Dangerous Game? Psychologists Use Ouija Board to Tap Subconscious
New Scientist has just published an article about healthy food that examines the relationship between the controversial Ouija board and the human subconscious.
Psychologists at the University of British Columbia in Canada say that there is growing evidence to suggest that the unconscious plays a role in cognitive functions we usually consider the preserve of the conscious mind. Speaking at the astra zeneca class action seroquel, Hélène Gauchou asserts that we are not always fully in control of our own actions or movements. There are times when the unconscious takes over and we release, as she puts it, our “inner zombie”. According to Gauchou, the pressing matter for psychologists is, “How can we communicate with that unconscious intelligence?” The answer according to researchers may be found in Ouija.
In an effort to prove this theory and to explore options of tapping into that subconscious mind and bring it to the surface, these researchers have been holding studies involving the Ouija Board and study participants. The article about healthy food states of Gauchou’s experiements:
To keep things simple her team has just one person with their finger on the planchette at a time. But the ideomotor effect is maximised if you believe you are not responsible for any movements – that’s why Ouija board sessions are most successful when used by a group. So the subject is told they will be using the board with a partner. The subject is blindfolded and what they don’t know is that their so-called partner removes their hands from the planchette when the experiment begins.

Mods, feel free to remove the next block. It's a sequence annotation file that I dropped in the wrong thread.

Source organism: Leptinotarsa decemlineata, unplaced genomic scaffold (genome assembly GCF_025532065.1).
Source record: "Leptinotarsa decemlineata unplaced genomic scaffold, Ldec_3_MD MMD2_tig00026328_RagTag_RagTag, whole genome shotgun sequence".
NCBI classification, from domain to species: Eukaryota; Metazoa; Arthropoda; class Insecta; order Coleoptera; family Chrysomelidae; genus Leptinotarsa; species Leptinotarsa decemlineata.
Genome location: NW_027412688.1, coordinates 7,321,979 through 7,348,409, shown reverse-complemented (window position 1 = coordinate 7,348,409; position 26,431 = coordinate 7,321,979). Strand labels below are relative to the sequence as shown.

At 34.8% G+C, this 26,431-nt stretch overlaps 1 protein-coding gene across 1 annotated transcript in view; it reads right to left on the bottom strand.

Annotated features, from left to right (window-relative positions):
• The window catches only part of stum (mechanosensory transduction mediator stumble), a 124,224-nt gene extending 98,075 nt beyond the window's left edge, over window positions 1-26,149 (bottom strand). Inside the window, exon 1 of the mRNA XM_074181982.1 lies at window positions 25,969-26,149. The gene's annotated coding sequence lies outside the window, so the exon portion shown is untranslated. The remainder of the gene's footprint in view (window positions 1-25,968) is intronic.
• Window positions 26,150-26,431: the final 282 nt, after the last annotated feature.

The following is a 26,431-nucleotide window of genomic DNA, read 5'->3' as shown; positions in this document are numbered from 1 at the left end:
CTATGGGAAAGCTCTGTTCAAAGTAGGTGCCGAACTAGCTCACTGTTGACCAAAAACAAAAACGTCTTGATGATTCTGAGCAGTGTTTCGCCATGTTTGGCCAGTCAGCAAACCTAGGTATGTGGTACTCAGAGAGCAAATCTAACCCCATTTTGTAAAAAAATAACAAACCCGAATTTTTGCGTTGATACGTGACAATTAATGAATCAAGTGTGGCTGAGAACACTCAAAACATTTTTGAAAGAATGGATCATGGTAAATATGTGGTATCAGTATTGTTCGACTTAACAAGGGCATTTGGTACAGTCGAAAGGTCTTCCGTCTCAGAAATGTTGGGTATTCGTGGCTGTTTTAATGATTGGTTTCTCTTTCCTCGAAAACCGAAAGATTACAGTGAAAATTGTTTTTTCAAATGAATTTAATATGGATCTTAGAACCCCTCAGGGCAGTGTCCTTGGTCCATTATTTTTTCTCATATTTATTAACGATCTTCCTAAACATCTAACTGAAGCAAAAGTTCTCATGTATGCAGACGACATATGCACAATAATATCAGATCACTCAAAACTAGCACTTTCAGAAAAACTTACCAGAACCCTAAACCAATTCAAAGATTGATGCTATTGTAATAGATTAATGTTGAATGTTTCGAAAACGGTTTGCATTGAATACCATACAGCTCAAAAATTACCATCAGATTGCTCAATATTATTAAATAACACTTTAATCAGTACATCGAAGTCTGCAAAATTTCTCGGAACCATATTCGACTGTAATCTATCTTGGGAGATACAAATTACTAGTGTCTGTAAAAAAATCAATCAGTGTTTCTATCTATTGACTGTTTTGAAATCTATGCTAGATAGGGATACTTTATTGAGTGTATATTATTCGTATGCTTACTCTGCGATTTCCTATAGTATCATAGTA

The technique worked, at least with 21 out of 27 volunteers tested, reports Gauchou. “The planchette does not move randomly around the board; it moves to yes or no. It seems to move almost magically. None of them felt responsible for the movement.” In fact some subjects suspected that their partner was really an actor – but they thought the actor was deliberately moving the planchette, never suspecting they themselves were the only ones touching it.
Goucher’s team has not yet used the technique to get new information about the unconscious, but they have established that it seems to work, in principle. They asked subjects to answer ‘yes’ or ‘no’ to general knowledge questions using the Ouija board, and also asked them to answer the same questions using the more orthodox method of typing on a computer (unblindfolded). Participants were also asked whether they knew the answer or were just guessing.
The results yielded from the studies have excited researchers to the point where they are now looking for ways to incorporate Ouija into office visits. They report that one drawback of the traditional board is that it takes too long, and they are looking for ways to reduce the rate of results to two minutes or less. They’re even looking into creating an “Ouija app” specific to the psychology field.
To those who consider the Ouija Board to be a spiritual device, this all may sound frightening. Bringing a divining tool into the doctor’s office may legitimize the use of an object that could compromise patients in a spiritual sense.
What do you think?